In Gwen Harwood's poetry, the changes in an individual's perspective and attitudes towards situations, surroundings and, therefore transformations in themselves, are brought on by external influences, usually in the form of a person or an event. These changes are either results of a dramatic realisation, as seen with shattering of a child's hopes in The Glass Jar, or a melancholy and gradual process, where a series of not so obvious discoveries produces similar reformation. An example of the later case would be Nightfall, the second section of Father and Child, where the persona refers to her forty years of life causing "maturation". For the most part these changes are not narrated directly but are represented by using dynamic language techniques to illustrate constant change in the universe of the poem.
One of the significant aspects of "changing self" covered in Harwood's poems is the process in which, a child's innocent mind, like a blank page, is inked and tainted by some experience. Their hopes, dreams, beliefs, founded on their naive perspective of life, and the way the young restyle themselves consciously or subconsciously as they make new discoveries are all explored.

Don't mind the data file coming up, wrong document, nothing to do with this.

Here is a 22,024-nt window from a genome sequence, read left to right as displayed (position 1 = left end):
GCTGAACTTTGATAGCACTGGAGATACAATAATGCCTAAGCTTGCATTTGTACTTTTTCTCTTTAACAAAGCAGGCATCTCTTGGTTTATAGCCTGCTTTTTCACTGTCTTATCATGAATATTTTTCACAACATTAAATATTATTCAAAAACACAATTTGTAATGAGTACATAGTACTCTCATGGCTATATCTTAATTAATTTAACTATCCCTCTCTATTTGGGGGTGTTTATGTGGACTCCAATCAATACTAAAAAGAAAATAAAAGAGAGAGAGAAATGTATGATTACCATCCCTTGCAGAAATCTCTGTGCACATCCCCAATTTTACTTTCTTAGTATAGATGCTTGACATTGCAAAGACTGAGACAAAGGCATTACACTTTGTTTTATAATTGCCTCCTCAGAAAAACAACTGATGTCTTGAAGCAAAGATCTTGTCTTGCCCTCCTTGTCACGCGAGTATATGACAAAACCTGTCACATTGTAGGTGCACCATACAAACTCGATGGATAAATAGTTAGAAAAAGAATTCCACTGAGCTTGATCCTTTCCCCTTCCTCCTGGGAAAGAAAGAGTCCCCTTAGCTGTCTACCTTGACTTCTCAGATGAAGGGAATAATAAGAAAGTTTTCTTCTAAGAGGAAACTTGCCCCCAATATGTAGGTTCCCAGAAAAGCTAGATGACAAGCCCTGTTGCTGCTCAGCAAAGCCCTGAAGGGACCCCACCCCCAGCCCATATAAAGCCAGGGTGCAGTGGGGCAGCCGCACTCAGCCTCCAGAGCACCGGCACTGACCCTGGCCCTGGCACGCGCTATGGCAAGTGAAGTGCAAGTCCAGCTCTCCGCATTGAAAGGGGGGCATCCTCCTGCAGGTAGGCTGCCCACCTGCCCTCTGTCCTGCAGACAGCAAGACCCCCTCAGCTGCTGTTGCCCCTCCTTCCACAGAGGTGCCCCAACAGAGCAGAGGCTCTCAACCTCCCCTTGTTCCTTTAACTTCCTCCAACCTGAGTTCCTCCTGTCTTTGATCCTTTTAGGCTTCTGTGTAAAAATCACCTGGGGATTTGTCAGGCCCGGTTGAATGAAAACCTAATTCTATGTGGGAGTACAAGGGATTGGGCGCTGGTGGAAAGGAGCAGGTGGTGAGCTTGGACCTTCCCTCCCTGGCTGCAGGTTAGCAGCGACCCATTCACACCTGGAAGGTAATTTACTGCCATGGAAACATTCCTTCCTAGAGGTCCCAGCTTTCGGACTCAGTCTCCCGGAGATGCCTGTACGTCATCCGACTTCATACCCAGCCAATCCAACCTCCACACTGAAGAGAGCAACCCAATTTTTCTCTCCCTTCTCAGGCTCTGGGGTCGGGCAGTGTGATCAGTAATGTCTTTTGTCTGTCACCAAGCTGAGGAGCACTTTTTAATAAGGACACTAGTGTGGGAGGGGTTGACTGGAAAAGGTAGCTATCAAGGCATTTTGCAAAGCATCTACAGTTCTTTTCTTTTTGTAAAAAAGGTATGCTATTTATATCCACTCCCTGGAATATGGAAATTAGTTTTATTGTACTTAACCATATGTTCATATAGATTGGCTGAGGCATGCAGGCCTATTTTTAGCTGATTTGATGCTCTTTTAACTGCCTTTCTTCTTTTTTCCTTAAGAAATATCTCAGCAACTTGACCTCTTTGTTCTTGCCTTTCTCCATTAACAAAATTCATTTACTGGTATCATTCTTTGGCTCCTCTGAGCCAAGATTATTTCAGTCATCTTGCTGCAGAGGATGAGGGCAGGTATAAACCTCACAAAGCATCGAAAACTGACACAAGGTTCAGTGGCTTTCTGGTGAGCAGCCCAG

In the poem The Glass Jar we witness the heart-wrenching episode in a little boy's life, where he is made to discover a distressing reality. Putting his faith first in a monstrance and then in his own mother, he finds himself being betrayed by both. With the many allusions to nature (for example the personification of the sun and references to animals and woods and so on) Gwen Harwood constructs a dynamic backdrop which allow the responder to dwell on the subtle shifts in the child's personality. The setting is the terrain of nightmares and dreams, where conscious will is suppressed and the reigns are handed to the subconscious mind.
By making subtle changes in the ways dreams are portrayed, she shows us that the boy has been changed by his experiences....
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